One of the most common arguments against women’s ordination is that the church works just fine as it is now. All is well in Zion so why do we need a change? The argument goes that the women are only seeking to benefit or aggrandize themselves, since there are no specific problems that women would be able to solve with the priesthood that the male priesthood holders can’t solve themselves. I’d like to make a very specific argument as to how empowering women with administrative authority within the church could directly benefit the church’s membership.
The Roman Catholic Church is reeling from continued revelations of child sex abuse at the hands of male priests. In the US alone, there have been nearly 17,000 victims of clergy sex abuse since 1950, and legal settlements have amounted to over $2.5 billion. As that faith community has looked for answers to the question “how did this happen?” and “how do we prevent this from ever happening again?” many experts have pointed to the lack of women’s voices in the decision-making process.
Serene Jones, president of the Union Theological Seminary in New York , told a CNN reporter earlier this year: “It is clear that, statistically, women abuse much less than men. And in terms of reporting, are much more likely to (report abuse)…It would make a big difference if my Catholic women students at the seminary were in positions of power right now. This would not be handled this way at all”
This sentiment is consistent with a landmark UNICEF report from 2006 that states: “Eliminating gender discrimination and empowering women will have a profound and positive impact on the survival and well-being of children… Women’s influence in key decisions improves the lives of women and has a positive effect on child well-being and development.”
The horrible, awful truth is that the Mormon Church is not immune from the stain of abusing women and children. Just this year there have been several headline cases of Mormon men abusing their power and privilege and assaulting women and children or covering up known instances of abuse (see here, here, here, here and here for a small sampling).
As the church has never produced a comprehensive report on sexual abuse by leaders and members with special access to youth through their church privileges, the full extent of the problem within the Mormon Church is unknown. However, an evaluation of the known facts in specific cases shows that there is a problem in how the church safeguards children and how it handles situations when these situations do come to light. Take the case of Frank Curtis. After being excommunicated for sex abuse in the 1970s, he was rebaptized and allowed to serve with youth again. Over 15 years, he abused 20 boys and girls in three different cities, each time gaining access by exploiting the trust of ward members and the discretion of priesthood leaders who chose not to disclose his past to the parents and children Frank was given access to.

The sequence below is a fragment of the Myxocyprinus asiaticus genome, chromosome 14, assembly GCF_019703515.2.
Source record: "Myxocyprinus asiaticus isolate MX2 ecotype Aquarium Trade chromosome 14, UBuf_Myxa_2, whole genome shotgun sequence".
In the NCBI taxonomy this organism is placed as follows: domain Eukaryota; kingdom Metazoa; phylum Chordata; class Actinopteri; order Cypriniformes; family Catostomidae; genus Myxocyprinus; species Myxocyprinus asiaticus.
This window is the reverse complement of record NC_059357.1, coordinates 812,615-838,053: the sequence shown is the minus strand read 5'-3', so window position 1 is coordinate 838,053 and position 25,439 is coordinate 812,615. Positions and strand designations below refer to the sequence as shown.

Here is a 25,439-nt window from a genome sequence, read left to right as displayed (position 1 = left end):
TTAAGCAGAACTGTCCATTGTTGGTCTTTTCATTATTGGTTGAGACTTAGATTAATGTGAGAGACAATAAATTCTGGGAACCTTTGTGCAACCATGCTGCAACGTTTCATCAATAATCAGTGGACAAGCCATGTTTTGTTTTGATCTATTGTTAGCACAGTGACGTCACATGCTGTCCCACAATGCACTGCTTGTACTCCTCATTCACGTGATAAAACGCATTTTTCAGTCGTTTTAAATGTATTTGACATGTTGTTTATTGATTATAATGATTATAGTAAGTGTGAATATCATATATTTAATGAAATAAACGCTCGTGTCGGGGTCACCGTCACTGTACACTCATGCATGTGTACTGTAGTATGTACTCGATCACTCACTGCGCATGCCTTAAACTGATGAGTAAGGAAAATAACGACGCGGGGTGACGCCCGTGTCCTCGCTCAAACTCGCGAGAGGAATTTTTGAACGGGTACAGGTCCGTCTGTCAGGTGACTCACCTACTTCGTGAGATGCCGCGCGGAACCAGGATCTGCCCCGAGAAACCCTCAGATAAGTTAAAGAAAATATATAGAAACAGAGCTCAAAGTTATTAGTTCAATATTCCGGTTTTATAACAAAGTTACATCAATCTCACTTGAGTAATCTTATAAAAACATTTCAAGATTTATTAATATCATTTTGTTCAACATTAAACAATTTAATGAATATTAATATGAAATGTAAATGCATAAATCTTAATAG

True, the male leadership of the church has, of its own volition and in concert with its attorneys, made some improvements in child protection policies since this time (namely marking membership files of known abusers and establishing an abuse hotline for Bishops use only). But consider what the church still has not done. The CDC has established a list of six components of child sexual abuse prevention for youth-serving organizations. To date, the LDS church has chosen not to enact any of these policies:
- Background checks for all youth-serving adult leaders
- Guidelines on appropriate forms of discipline and physical contact between youths and adults
- Policy on constant monitoring of youth-serving adult leaders
- Written policy on ensuring safe environments (ie privacy in bathrooms)
- Response guidelines: which leaders need to respond, to whom, and in which scenarios
- Mandatory training of all youth-serving leaders on preventing sex abuse
Some of these guidelines would be difficult and/or expensive to enact. The leaders have many other issues on their plates. Making changes to create a child sex abuse prevention policy where none now exists requires acknowledging there is a problem. If I had to guess, I’d wager that admitting the problem is probably the over-riding issue that creates this inertia. In my view the brethren have shown a strong and consistent desire to prioritize preserving the good name of the church over other priorities.
I don’t believe that the LDS Church leadership has refused to enact these protection measures because they are evil, or because they don’t care about children. A woman I love dearly was beaten by her husband. When the Bishop counseled her to “learn to keep the house tidier”, I don’t believe that he was being wantonly mean. A child I love dearly was physically assaulted by a male substitute primary teacher who took him alone to the bathroom. When the Bishop said “don’t ruin this man’s life, he is a good man” and proceeded to make him a full time primary teacher, I don’t believe that he was purposefully being evil.
I do believe, however, that we are shaped by our life experiences. I believe that we all have blind spots that happen as the road of life takes us down a highway and we speed over the alleys and side streets that others occupy their entire life. The effect of shared privileges, power, and perceptions can be unifying but can also create holes in our shared vision which we cannot fill on our own. When it comes to child welfare, that hole has enlarged and is swallowing our most vulnerable. We often hear in church that God works through other people. I believe that this hellacious crater in our midst will be filled when women are given the power and authority necessary for the church to truly benefit from their moral force.